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Many years ago when I took my first spiritual steps on what was to be a long journey into the ministry (with a small ‘m’) lest the gracious reader may be under the impression that I was entering some lucrative government department - anyexcept ‘The Ministry for those Seeking Gainful Employment after Studying Many Years in Theological College’, a.k.a. ‘Yeshiva’.formally known as a place of higher Jewish educationwhere one learns about Moses giving Israel 5 books’ – or MI5..If you presumed from the title that the intention of the author was to wallow in the past, seeking your sympathy, being the victim of unfortunate circumstances, you would be right. This is despite Lord Byron’s advice not to: “No hand can make the clock strike for me the hours that are passed”. In short, leave your baggage behind and love what is. (But I have always been over-weight.) 

The local library informed me that if I wrote a book on this subject, it would unquestionably be categorized under ‘science-fiction’. 

Before sharpening my quill in readiness to scribble, the reader may note in the course of this article that I have not mentioned any names or name places in case some misunderstanding former congregant/congregation, not being familiar with the author’s pecuniary circumstances, decides to sue him for being truthful. I, therefore, hereby issue a disclaimer that any similarity to any person living, or serving on a synagogue board of management, is purely intentional. 

Throughout my career my spirits were bolstered up by two things: firstly, the words attributed to Albert Einstein - namely, “Great spirits have always encountered violent opposition from mediocre minds”andsecondly, by great spirits themselves, normally bottled at 40% proof. 

I really do not remember too much about my first community. My psychoanalyst informed me that what I meant was that I do not want to remember too much.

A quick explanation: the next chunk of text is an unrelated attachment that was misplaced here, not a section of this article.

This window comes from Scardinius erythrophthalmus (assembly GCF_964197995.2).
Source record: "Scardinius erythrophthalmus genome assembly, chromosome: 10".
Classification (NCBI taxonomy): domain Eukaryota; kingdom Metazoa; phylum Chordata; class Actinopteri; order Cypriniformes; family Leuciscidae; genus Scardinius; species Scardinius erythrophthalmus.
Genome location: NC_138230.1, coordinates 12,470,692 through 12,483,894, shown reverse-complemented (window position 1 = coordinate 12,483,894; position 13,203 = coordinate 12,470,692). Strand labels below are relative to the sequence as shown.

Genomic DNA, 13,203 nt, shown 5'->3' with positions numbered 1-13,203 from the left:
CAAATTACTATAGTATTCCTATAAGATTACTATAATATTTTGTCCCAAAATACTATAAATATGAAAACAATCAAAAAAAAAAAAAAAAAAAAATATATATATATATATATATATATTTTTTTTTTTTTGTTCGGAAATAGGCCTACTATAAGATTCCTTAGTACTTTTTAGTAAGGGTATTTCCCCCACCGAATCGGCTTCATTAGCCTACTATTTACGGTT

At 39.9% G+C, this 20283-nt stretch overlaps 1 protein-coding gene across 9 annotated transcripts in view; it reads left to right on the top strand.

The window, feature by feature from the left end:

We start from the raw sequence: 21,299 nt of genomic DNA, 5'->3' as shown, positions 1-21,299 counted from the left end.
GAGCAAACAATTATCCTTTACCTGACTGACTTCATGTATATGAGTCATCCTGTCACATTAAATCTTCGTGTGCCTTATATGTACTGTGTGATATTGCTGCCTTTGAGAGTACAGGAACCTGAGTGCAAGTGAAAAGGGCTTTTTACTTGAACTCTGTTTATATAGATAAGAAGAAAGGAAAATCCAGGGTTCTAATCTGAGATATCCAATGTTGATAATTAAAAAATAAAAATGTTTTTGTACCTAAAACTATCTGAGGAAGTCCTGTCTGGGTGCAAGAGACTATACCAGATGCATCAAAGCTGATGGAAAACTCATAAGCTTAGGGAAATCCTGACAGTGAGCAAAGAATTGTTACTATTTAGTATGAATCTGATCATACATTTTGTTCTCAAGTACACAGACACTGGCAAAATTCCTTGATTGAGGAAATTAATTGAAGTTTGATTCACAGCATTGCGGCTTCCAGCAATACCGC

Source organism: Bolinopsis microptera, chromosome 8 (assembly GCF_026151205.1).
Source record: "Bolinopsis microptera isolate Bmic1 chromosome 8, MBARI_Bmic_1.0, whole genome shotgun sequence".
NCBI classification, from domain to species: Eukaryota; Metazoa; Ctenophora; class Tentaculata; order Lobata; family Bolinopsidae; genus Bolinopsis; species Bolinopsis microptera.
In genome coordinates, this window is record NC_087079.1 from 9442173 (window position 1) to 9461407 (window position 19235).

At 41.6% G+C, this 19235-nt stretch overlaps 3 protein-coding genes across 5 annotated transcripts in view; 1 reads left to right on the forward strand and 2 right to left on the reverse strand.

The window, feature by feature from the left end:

I was employed as a Hebrew class teacher and a religious slaughterer of poultry (shochet) earning a paltry remuneration. To this day I still wonder how I ever gained a PhD, rising through the ranks from starting as an easily forgotten P.S. Like most employees of synagogues, the job description should be: “Wanted, a General Factotum who is prepared to exist on the bread-line (except on Passover)”. I use the word ‘wanted’ since two classes of people come to mind:-firstly, those who leave after serving time in H. M. Prison,who are termed ‘ex-convicts’,and secondly, those who leave the Yeshiva, who are often described as being ‘ex-YeshivaBocherim (young unmarried persons). This is understandable, as they too started off in Cheder. (The term ‘Cheder’, literally meaning ‘room’, is used as a euphemistic term for those who have been sitting in a room – albeit under lock and key.) 

I have always enjoyed seeing in the Jewish Press an advert for a ‘Dynamic’ or’Charismatic’ Minister of Religion - and even more startling - ‘for a modern-orthodox community’. Let me briefly explain why. How can a rabbi be termed ‘charismatic’- a term used to describe a Christian group at worship, especially those who become ecstatically inspired by speaking in many tongues. 

Then I suddenly realized that worshippers in synagogue too, speak in many tongues – only without becoming ecstatic - agitated, angry, chutzpadik, noisy, interruptive, ill-mannered - yes –but charismatic, definitely not! Oh, you are no doubt wondering about the term ‘dynamic’ – full of enthusiasm, until given notice for disturbing his congregation’s conscience. Even in Israel, not surprisingly, I have seen a notice on the wall requesting that, ‘Out of respect for this holy place please turn off your mobile phones during services’. Why, even I do not have a direct line to the Boss. I had to smile - why waste your battery when you can shout! They tell me that the Jews were the nation that invented Tic–Tac, the traditional sign language of bookmakers at the race course, now, with the advent of computers, rarely used. It originated from the traditional waya husband contacted his wife in the ladies’ upstairs gallery during the service in shul.  

Gentile sociologists found the ‘cholent would be equally difficult to understand to anyone who does not know what a lokshen kugel is). Jewish codifiers write that if one imagines that the sole / soul purpose of attending synagogue is ‘frivolous conversation’owing to a lack of self-control, then it is better that any such yacherremains at home. Of course, in my synagogue all conversation was far from frivolous - it was very serious when eitherfootball, cricket, golf, rugby, bridge, poker, klaberjassor kaluki, or even the remotest thought (chasv’sholem!) of giving the rabbi a whole half-cent pay rise, was the weekly topic of conversation. 

I will take a pause now and leave you with the wise words of Shakespeare, in King Lear, to mull over before they may let me out again – even that my straight jacket is shatnez free!

“Jesters oft prove to be prophets”!   

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